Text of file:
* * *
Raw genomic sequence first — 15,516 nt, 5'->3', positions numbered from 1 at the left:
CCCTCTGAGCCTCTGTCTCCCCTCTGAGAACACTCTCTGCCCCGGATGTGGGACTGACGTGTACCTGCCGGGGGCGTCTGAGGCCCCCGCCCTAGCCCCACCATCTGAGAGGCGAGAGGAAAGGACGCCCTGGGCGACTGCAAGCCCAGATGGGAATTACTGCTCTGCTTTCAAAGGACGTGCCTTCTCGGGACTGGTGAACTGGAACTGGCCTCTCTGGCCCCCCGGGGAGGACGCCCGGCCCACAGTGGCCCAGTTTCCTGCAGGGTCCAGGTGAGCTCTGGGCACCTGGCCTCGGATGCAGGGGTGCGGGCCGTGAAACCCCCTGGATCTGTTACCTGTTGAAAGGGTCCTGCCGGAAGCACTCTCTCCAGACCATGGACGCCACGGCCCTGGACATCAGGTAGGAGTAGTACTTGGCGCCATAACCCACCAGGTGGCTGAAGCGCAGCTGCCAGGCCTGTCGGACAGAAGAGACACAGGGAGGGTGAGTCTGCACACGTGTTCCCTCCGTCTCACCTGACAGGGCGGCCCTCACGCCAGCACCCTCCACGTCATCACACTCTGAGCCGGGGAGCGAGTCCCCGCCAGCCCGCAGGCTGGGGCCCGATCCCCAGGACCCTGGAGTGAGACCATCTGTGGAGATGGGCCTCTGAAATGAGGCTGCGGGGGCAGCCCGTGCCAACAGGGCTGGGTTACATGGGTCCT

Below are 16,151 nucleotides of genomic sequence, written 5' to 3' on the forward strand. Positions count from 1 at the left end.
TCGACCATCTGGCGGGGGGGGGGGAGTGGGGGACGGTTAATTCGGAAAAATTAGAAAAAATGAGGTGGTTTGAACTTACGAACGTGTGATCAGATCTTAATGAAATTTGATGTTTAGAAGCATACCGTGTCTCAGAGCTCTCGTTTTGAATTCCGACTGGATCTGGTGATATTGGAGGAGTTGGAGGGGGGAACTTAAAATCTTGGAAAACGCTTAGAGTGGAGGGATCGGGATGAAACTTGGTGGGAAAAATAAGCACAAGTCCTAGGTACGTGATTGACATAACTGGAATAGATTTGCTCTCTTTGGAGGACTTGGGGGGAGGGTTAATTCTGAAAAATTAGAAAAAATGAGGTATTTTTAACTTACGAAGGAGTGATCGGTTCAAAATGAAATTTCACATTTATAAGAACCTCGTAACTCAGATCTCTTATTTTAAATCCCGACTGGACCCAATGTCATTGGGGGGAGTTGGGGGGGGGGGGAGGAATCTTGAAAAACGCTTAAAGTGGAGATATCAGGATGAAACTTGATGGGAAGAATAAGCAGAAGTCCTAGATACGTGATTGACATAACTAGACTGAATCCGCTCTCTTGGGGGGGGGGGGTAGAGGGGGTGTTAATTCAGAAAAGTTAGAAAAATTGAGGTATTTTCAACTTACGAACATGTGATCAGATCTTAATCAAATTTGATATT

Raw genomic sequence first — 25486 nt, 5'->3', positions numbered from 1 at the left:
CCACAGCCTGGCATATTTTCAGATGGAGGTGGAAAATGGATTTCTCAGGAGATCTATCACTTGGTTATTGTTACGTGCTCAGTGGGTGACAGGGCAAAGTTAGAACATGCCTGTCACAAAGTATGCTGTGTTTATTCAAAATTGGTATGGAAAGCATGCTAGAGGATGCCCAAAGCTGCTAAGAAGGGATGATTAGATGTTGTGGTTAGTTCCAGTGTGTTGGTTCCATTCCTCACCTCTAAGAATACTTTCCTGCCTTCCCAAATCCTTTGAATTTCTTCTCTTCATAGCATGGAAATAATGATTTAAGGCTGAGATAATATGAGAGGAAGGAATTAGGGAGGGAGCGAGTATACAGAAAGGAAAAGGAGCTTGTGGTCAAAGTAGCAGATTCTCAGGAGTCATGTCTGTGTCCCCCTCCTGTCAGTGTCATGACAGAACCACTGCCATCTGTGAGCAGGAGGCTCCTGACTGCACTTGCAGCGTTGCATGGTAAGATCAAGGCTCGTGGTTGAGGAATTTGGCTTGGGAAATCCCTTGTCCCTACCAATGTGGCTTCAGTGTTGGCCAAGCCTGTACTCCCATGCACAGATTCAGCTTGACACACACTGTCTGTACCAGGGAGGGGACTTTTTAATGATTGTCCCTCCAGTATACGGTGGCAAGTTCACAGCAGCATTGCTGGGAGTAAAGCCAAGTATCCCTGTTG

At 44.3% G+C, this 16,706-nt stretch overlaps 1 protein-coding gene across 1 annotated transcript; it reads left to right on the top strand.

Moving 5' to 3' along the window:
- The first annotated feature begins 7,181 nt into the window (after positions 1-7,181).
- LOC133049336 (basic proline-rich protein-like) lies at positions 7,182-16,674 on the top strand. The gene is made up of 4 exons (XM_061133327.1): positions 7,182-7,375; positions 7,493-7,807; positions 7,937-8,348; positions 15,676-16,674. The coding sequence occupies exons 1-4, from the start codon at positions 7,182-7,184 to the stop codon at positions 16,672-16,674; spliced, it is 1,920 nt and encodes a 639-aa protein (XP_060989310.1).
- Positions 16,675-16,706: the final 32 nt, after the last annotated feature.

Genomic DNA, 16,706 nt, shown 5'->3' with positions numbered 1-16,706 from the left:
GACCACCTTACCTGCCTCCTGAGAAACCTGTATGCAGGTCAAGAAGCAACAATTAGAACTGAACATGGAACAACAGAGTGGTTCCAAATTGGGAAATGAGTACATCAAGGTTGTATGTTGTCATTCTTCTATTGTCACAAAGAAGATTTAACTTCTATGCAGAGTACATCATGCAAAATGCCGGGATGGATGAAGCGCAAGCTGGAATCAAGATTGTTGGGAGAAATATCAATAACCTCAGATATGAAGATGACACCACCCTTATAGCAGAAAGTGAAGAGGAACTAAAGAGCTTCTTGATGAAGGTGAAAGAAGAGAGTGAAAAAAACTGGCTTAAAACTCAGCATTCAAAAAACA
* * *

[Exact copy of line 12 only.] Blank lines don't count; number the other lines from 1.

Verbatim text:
Genomic DNA, 16,706 nt, shown 5'->3' with positions numbered 1-16,706 from the left: